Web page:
During her first years, Montes worked on issues related to Central America.

``When I was posted to Nicaragua in 1990,'' said a former State Department diplomat who knows Montes, ``she was part of a team of two or three who came down to brief [President Violeta] Chamorro on the military apparatus.''

Chamorro, a widow, was struggling to deal with the Sandinista People's Army, which was commanded by the brother of Daniel Ortega, the Sandinista president she upset in 1990 elections.

By then, Montes seemed to lead a charmed professional life.

In 1992, Montes was plucked by the CIA along with a handful of intelligence analysts who were deemed exceptional talents worthy of a year-long sabbatical at the Center for the Study of Intelligence. After a trip to Cuba, Montes published a DIA paper in 1993 on the Cuban military's efforts to adopt Western managerial tactics to cope with the island nation's economic crisis.

``I found her study useful,'' said Gonzalez, who has co-authored reports for the Pentagon on U.S.-Cuba policy. ``It shed light on an aspect of the Cuban military that I didn't know about.''

Some of her former colleagues are shocked to learn she may have been a turncoat.

``It's a huge puzzle,'' says a former senior CIA officer who had frequent contact with her. ``She was considered a very well-respected analyst. She had a superb record. There was no agenda that she was pushing.'' He paused a moment and repeated: ``She was superb. I hope you can find her motivation [for her alleged betrayal] because I'd like to know what it is.''

Unlike the CIA, the Defense Intelligence Agency does not require its analysts to undergo regular polygraph tests to ensure they remain loyal, several sources said.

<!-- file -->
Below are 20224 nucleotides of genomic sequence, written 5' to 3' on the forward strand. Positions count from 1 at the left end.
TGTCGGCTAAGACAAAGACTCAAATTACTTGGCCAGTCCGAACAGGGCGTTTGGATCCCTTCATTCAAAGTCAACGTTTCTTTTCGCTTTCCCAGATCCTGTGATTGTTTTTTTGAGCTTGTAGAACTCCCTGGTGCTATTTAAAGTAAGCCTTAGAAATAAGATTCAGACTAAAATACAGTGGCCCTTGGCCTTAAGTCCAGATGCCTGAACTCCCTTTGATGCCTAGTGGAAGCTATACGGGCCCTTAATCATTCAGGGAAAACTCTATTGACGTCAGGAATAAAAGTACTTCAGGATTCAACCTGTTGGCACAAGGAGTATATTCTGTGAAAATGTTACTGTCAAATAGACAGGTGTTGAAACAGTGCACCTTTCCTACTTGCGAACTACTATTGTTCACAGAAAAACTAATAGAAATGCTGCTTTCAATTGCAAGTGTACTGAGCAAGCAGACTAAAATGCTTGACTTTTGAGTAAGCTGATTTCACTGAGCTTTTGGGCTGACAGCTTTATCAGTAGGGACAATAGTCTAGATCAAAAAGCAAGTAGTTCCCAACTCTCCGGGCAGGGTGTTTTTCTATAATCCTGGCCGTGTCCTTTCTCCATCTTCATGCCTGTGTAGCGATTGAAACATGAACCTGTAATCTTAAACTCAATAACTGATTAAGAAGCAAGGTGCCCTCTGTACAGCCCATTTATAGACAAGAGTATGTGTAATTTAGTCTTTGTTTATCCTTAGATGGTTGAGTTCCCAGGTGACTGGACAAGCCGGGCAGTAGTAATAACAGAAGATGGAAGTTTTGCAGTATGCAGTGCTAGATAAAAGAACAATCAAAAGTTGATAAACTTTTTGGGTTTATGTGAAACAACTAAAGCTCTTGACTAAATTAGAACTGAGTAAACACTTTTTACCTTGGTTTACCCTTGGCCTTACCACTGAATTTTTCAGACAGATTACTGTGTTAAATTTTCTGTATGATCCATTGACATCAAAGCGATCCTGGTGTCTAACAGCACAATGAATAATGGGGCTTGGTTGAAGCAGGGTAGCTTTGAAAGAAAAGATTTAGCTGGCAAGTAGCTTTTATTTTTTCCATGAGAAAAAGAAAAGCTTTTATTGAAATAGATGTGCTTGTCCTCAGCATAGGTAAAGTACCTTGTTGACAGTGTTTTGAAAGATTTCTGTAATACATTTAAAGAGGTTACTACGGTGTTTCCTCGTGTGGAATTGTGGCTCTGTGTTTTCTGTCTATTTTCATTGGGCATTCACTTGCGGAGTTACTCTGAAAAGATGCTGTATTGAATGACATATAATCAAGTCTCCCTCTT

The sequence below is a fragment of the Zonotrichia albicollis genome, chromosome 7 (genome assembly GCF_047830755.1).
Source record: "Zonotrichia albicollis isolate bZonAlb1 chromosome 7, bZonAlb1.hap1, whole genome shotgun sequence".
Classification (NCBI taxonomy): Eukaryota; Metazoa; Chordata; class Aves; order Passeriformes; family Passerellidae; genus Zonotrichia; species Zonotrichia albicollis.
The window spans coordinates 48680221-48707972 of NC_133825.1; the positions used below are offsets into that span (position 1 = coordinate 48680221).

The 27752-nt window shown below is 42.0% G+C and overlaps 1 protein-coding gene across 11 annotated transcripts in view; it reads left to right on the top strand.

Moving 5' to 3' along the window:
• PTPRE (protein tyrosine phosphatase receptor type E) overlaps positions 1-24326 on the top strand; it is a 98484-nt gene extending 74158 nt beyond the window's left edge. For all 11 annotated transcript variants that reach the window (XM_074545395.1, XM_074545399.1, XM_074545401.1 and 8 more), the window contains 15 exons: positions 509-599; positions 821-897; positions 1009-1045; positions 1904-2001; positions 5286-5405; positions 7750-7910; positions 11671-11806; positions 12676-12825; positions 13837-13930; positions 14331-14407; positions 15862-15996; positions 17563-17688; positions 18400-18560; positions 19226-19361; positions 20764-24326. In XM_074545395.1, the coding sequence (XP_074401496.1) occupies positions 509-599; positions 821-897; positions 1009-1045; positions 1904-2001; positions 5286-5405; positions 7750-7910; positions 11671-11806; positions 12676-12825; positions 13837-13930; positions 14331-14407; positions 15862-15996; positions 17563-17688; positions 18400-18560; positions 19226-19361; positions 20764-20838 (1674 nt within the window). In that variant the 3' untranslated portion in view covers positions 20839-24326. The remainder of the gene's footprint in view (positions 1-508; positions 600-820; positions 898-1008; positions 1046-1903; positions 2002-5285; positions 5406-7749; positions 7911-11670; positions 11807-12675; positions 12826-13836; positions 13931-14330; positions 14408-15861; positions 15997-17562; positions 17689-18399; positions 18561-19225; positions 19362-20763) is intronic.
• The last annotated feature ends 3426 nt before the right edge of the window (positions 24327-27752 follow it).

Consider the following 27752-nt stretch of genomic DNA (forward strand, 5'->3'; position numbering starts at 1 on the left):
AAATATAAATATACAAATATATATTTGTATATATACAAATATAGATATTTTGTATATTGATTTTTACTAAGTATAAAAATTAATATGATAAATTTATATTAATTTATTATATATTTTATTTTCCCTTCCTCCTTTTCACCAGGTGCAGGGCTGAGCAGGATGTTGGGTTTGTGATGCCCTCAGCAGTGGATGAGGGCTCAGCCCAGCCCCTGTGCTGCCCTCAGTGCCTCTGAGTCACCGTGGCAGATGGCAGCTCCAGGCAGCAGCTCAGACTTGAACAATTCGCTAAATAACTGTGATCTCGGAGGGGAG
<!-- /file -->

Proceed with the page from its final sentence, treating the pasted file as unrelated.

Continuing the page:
In its criminal complaint, the FBI said it believes Montes betrayed a U.S. intelligence officer working in Cuba. Intelligence sources said no harm befell the U.S. officer. The complaint also said Montes may have begun spying for Havana in 1996.

If so, said Richard Nuccio, a White House advisor on Cuba at the time, Montes would have been positioned to pass detailed analysis to Havana of U.S. military capabilities following the Cuban shootdown in February 1996 of two small aircraft belonging to the Brothers to the Rescue exile group.

At the time, the White House asked the Pentagon to review scenarios that included the bombing of Cuban runways, and other possible U.S. military action.

``Going through that review would have been very useful to a Cuban spy,'' Nuccio said.

BROAD ACCESS

Montes had a security clearance that allowed her broad access to documents from several intelligence agencies, not only DIA, and not only on Cuba, although that remained her focus. She attended sessions of Georgetown University's Cuba Study Group, a regular gathering of 70 or so scholars, intelligence analysts and others involved professionally on issues related to Cuba.

``I don't recall her ever expressing an opinion in that study group, and asking questions only once or twice,'' said Wayne S. Smith, a former U.S. diplomat in Cuba and senior fellow at the Center for International Policy. While Cuba has made no public pronouncement about Montes' arrest, Smith said Cuban diplomats in Washington privately justified running spies like her in the United States.

``One of the Cubans at the Interest Section was saying the other day, `You have people you run [as spies] in Cuba. We have to know what your plans are. We have to know what kind of operations you are running against us,' '' Smith said in an interview.

After her trip to Cuba in early 1998, Montes helped the Pentagon settle on a reassessment concluding that Cuba was too weak after the fall of the Soviet Union to present a military threat to the United States.

Montes' conclusion in the reassessment was toughened up at the Pentagon.

``The original version was much softer,'' said a source on a Capitol Hill intelligence committee.

Montes regularly briefed officers at the U.S. Southern Command in Miami, which oversees military operations in Latin America and the Caribbean, two sources said.